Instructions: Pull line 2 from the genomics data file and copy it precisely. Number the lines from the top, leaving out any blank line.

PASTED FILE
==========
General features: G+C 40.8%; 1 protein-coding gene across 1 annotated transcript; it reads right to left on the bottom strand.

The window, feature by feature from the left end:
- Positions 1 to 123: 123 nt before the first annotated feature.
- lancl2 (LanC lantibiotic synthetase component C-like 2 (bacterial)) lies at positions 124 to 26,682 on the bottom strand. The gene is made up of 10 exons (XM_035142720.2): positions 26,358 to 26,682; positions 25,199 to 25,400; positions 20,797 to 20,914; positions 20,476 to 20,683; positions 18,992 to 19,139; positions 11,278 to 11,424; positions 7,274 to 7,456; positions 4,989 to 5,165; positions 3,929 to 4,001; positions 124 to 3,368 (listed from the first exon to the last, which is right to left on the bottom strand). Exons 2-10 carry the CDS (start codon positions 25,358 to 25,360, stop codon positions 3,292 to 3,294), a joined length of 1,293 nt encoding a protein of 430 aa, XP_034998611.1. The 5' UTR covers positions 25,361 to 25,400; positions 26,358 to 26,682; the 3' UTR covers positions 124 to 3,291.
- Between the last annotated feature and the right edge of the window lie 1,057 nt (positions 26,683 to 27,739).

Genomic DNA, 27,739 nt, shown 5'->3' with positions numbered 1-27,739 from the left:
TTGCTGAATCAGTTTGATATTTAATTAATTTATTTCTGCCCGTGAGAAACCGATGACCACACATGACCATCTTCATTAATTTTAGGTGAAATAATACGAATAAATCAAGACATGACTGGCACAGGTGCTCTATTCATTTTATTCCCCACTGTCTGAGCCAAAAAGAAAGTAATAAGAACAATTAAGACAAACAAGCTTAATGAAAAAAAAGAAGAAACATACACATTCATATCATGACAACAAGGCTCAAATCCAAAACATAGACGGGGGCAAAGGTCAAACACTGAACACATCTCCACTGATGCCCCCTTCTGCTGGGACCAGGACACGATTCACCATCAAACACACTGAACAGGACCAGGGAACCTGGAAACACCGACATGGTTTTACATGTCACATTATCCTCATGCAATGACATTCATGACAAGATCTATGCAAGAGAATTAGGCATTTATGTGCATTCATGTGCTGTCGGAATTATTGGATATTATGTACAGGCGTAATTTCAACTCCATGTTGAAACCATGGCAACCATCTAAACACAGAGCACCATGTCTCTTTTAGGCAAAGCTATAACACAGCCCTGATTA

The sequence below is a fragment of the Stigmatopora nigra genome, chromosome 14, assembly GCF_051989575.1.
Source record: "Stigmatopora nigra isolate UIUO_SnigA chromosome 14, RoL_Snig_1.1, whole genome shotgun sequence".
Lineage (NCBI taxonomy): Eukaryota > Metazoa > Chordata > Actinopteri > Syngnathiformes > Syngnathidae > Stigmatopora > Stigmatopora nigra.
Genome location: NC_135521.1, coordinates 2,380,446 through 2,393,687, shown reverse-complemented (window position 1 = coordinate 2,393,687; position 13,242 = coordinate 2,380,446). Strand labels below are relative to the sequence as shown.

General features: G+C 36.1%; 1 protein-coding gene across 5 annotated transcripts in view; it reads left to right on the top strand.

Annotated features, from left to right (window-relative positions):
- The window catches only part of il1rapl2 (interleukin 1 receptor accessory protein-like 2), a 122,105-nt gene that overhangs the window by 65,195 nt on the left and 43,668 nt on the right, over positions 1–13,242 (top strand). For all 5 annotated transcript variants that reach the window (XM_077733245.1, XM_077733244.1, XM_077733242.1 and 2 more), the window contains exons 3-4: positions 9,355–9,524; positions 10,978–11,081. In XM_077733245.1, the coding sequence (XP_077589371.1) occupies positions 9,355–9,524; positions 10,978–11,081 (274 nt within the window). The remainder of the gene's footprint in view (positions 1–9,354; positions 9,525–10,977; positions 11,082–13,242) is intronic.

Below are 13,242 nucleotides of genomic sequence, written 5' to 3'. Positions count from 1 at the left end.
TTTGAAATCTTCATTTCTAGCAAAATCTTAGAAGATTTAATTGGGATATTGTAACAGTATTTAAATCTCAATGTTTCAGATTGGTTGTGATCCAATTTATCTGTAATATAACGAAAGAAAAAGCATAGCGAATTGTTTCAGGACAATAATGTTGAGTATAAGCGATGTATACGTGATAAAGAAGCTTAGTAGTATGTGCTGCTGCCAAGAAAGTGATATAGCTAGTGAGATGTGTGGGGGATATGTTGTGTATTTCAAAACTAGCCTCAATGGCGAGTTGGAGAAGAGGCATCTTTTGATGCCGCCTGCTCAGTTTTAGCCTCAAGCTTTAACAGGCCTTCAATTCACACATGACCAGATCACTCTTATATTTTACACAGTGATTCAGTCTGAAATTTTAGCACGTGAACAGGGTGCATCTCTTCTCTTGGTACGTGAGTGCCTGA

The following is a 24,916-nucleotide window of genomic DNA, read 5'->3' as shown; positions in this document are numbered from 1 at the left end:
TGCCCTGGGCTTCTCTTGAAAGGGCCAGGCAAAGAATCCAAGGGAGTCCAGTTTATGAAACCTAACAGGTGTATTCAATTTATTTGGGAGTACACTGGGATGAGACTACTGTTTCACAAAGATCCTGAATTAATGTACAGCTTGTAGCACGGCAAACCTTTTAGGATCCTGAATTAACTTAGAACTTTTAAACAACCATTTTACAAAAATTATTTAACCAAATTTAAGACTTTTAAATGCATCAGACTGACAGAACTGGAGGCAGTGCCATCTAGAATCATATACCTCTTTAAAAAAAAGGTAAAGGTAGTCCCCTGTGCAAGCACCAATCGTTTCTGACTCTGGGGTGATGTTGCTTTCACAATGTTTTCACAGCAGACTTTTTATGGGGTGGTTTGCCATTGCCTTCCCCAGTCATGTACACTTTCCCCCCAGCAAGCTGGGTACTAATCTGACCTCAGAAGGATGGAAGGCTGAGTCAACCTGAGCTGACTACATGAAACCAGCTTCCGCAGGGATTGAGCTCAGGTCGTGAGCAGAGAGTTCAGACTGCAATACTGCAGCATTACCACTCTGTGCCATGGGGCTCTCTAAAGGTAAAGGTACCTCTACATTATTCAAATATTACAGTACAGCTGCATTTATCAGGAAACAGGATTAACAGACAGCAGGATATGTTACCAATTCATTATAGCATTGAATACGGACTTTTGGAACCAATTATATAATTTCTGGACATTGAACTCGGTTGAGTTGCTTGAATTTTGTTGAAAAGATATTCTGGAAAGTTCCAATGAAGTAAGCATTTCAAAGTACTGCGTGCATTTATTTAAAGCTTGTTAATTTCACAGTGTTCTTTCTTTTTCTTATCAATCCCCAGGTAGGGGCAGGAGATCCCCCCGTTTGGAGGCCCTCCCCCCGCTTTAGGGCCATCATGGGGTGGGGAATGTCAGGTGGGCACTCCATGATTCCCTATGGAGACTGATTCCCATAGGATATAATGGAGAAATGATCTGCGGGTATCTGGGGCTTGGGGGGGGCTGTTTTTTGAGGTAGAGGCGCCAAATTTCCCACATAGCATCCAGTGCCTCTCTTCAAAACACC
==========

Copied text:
The window, feature by feature from the left end: